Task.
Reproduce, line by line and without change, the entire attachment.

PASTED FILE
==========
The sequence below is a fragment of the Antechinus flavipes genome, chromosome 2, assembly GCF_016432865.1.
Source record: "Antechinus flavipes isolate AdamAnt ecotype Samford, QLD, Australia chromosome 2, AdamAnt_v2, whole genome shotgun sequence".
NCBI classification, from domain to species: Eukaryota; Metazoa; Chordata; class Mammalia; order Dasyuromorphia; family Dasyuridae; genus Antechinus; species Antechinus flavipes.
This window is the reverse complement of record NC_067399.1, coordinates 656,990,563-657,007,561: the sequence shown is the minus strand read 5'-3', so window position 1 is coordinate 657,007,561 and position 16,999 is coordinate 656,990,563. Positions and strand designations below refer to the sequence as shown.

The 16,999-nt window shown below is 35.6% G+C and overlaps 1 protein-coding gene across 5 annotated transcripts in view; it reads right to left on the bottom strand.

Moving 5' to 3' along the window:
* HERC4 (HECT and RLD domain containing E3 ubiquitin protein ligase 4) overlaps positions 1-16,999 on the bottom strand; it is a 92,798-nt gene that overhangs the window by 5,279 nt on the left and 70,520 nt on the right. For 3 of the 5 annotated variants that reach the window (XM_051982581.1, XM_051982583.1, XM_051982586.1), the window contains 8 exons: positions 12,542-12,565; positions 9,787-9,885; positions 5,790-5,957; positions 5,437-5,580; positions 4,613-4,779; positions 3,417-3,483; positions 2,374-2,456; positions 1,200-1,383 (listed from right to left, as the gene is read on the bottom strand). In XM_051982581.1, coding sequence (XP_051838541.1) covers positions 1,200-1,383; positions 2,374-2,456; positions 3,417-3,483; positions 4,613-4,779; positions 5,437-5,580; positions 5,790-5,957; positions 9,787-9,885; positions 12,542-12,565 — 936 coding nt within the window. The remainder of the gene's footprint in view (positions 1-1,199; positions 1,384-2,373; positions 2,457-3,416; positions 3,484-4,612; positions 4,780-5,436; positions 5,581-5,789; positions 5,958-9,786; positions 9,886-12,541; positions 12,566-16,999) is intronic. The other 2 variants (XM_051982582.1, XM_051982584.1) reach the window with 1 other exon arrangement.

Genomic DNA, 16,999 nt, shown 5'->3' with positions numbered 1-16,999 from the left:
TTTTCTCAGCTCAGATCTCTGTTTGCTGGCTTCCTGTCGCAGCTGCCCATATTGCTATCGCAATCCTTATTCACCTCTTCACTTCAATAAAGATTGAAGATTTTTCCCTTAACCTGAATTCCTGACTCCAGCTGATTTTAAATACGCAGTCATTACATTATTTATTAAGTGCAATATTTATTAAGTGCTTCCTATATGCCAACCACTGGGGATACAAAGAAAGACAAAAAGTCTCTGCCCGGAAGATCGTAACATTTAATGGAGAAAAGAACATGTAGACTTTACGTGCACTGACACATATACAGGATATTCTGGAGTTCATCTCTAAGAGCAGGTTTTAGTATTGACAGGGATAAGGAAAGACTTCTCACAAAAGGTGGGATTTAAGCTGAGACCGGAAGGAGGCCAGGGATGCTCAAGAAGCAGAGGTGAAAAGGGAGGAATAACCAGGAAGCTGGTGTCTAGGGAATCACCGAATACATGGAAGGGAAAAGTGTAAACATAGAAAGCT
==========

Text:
The sequence below is a fragment of the Antechinus flavipes genome, chromosome 2, assembly GCF_016432865.1.
Source record: "Antechinus flavipes isolate AdamAnt ecotype Samford, QLD, Australia chromosome 2, AdamAnt_v2, whole genome shotgun sequence".
NCBI classification, from domain to species: Eukaryota; Metazoa; Chordata; class Mammalia; order Dasyuromorphia; family Dasyuridae; genus Antechinus; species Antechinus flavipes.
This window is the reverse complement of record NC_067399.1, coordinates 656,990,563-657,007,561: the sequence shown is the minus strand read 5'-3', so window position 1 is coordinate 657,007,561 and position 16,999 is coordinate 656,990,563. Positions and strand designations below refer to the sequence as shown.

The 16,999-nt window shown below is 35.6% G+C and overlaps 1 protein-coding gene across 5 annotated transcripts in view; it reads right to left on the bottom strand.

Moving 5' to 3' along the window:
* HERC4 (HECT and RLD domain containing E3 ubiquitin protein ligase 4) overlaps positions 1-16,999 on the bottom strand; it is a 92,798-nt gene that overhangs the window by 5,279 nt on the left and 70,520 nt on the right. For 3 of the 5 annotated variants that reach the window (XM_051982581.1, XM_051982583.1, XM_051982586.1), the window contains 8 exons: positions 12,542-12,565; positions 9,787-9,885; positions 5,790-5,957; positions 5,437-5,580; positions 4,613-4,779; positions 3,417-3,483; positions 2,374-2,456; positions 1,200-1,383 (listed from right to left, as the gene is read on the bottom strand). In XM_051982581.1, coding sequence (XP_051838541.1) covers positions 1,200-1,383; positions 2,374-2,456; positions 3,417-3,483; positions 4,613-4,779; positions 5,437-5,580; positions 5,790-5,957; positions 9,787-9,885; positions 12,542-12,565 — 936 coding nt within the window. The remainder of the gene's footprint in view (positions 1-1,199; positions 1,384-2,373; positions 2,457-3,416; positions 3,484-4,612; positions 4,780-5,436; positions 5,581-5,789; positions 5,958-9,786; positions 9,886-12,541; positions 12,566-16,999) is intronic. The other 2 variants (XM_051982582.1, XM_051982584.1) reach the window with 1 other exon arrangement.

Genomic DNA, 16,999 nt, shown 5'->3' with positions numbered 1-16,999 from the left:
TTTTCTCAGCTCAGATCTCTGTTTGCTGGCTTCCTGTCGCAGCTGCCCATATTGCTATCGCAATCCTTATTCACCTCTTCACTTCAATAAAGATTGAAGATTTTTCCCTTAACCTGAATTCCTGACTCCAGCTGATTTTAAATACGCAGTCATTACATTATTTATTAAGTGCAATATTTATTAAGTGCTTCCTATATGCCAACCACTGGGGATACAAAGAAAGACAAAAAGTCTCTGCCCGGAAGATCGTAACATTTAATGGAGAAAAGAACATGTAGACTTTACGTGCACTGACACATATACAGGATATTCTGGAGTTCATCTCTAAGAGCAGGTTTTAGTATTGACAGGGATAAGGAAAGACTTCTCACAAAAGGTGGGATTTAAGCTGAGACCGGAAGGAGGCCAGGGATGCTCAAGAAGCAGAGGTGAAAAGGGAGGAATAACCAGGAAGCTGGTGTCTAGGGAATCACCGAATACATGGAAGGGAAAAGTGTAAACATAGAAAGCT